To bring attention to the issue, the trade group launched a new campaign last September to provide information about the industry, potential job losses and national security risks while budgets are being eyed for sweeping reductions. The campaign, titled Second to None, is a public education initiative aimed at ensuring that the U.S. aerospace and defense industry continues to lead the world.

Those in the field are also sensitive to these concerns for 2012 and beyond. “The big challenge if you have a defense industry is that you’ve got to be on your toes because of the cuts coming down from Washington,” says Barry Broome, president and CEO, Greater Phoenix Economic Council. “Just in Greater Phoenix alone we have several hundred companies in the aerospace, defense, avionics and aircraft space. We also do a lot in the maintenance, repair and overhaul sector and the interface between electronics and satellite technology is something we’re putting a lot of energy into as well. Defense contracts and national security are important drivers to this industry and I think we have to put a big focus on supporting and maintaining that.”

Pushing Forward

Despite the current uncertainty and challenges facing much of the industry, opportunities still abound and communities are ambitiously following suit, some literally from the ground up.

“When we started, we said that within 10 years we would have roughly 1,000 aerospace jobs,” says Joe Max Higgins Jr., CEO, Columbus Lowndes Development Link. “Today we have the Global Industrial Aerospace Park and an aerospace cluster anchored by Stark Aerospace, American Eurocopter and Aurora Flight Sciences, with more closings and announcements to come this year. Very few communities have the ability to offer as much as 7,500 acres where you could master plan a major industrial park, so we’re not limiting ourselves to just aerospace. We’ve also been working on $3 billion in prospects in everything from metals, composites and chemicals to automotive.”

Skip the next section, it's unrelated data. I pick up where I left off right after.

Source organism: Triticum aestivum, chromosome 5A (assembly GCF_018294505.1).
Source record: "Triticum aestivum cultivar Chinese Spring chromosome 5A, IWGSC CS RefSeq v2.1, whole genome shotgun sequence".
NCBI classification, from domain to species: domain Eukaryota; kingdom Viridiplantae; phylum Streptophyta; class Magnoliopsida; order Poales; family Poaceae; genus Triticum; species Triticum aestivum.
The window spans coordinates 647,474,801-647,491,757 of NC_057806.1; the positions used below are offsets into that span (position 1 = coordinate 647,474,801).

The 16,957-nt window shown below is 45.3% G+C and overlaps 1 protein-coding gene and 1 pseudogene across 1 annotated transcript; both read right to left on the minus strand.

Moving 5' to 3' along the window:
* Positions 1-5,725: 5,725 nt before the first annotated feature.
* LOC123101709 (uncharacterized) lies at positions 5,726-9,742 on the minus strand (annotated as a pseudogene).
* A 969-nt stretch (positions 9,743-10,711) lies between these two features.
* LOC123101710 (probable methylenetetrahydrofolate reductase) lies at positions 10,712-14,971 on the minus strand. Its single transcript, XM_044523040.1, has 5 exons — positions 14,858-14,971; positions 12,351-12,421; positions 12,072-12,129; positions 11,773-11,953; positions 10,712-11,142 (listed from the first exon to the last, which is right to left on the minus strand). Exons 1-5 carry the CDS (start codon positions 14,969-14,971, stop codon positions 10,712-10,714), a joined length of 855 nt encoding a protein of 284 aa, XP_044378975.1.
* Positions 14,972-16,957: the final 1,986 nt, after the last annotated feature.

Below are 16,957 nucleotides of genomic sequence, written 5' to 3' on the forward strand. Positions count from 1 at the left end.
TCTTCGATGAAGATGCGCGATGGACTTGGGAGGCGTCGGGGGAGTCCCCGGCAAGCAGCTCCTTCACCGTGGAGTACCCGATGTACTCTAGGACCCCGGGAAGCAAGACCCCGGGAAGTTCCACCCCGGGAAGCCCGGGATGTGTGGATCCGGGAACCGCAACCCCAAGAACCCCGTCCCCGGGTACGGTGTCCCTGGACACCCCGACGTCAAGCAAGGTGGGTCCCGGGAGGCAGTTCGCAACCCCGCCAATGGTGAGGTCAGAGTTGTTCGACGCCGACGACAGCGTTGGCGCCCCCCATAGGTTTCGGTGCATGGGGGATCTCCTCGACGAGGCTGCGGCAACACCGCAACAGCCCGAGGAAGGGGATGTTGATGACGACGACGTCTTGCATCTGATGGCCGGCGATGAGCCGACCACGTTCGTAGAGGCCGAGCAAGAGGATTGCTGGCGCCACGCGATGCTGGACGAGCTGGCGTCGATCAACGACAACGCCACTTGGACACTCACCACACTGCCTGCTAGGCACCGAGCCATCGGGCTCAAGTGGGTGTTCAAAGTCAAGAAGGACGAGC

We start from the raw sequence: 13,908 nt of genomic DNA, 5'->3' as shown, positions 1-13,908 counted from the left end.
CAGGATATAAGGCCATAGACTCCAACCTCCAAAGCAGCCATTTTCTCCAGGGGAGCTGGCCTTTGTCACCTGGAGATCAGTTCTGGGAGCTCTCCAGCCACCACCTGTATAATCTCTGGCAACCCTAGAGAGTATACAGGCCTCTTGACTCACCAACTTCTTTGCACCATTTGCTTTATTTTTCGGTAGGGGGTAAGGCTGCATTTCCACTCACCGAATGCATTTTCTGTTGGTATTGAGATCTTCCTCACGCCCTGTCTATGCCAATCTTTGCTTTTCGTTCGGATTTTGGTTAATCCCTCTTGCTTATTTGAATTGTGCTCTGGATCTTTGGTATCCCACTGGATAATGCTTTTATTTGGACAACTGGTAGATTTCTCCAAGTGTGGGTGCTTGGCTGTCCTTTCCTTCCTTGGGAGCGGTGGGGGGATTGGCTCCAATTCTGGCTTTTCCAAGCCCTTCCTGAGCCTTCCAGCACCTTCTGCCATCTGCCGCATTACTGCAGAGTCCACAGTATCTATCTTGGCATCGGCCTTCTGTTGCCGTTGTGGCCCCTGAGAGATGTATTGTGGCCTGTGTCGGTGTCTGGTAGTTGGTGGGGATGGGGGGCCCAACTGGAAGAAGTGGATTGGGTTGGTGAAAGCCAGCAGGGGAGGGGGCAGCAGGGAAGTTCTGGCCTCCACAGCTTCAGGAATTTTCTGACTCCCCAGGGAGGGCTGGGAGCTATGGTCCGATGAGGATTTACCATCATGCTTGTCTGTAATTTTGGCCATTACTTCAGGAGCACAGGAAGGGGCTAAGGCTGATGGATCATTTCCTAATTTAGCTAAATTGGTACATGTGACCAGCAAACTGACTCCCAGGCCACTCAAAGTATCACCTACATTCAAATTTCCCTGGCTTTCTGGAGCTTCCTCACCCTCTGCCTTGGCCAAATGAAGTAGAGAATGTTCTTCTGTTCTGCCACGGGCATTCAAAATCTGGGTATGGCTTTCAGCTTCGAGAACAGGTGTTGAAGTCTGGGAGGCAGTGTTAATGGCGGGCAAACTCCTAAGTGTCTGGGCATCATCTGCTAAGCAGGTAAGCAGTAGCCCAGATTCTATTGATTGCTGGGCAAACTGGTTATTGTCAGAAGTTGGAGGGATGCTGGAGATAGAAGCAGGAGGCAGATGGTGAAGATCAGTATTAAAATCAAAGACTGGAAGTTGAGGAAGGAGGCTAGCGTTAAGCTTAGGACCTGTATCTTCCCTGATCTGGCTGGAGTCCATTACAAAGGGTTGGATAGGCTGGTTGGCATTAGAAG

Over in Arizona, where Greater Phoenix is home to nearly 300 aerospace companies including Boeing, General Dynamics, Orbital Science and Honeywell, long-standing ties to the industry are taking on new directions.

“We’ve been developing an Air Force lab in the city of Mesa and building a very compelling research strategy around the state university and the polytechnic institute, but we’re also starting to see a lot of interface between the aerospace sector and renewables, for example, in things like biofuels and jet fuel made of algae,” Broome explains. “There are going to be some very interesting technology exchanges ahead between our elite positions in the solar renewable and aerospace markets.”

Regions better known for other industries like oil and gas are also managing to prosper in the sector. A case in point is southwest Louisiana where industry heavyweight Northrop Grumman Corp. has a significant presence and aviation and aerospace is the fastest growing segment of the economy. The area is also an operational base for notable firms such as Era Helicopters LLC, the oldest commercial helicopter company in the country, and Aeroframe Services LLC — the largest Airbus maintenance repair and overhaul facility in North America, servicing the likes of US Airways, FedEx and Frontier Airlines. Part of their success is bolstered by skilled workers educated at Sowela Technical Community College, which offers workforce development and customized training in more than 26 preparatory programs.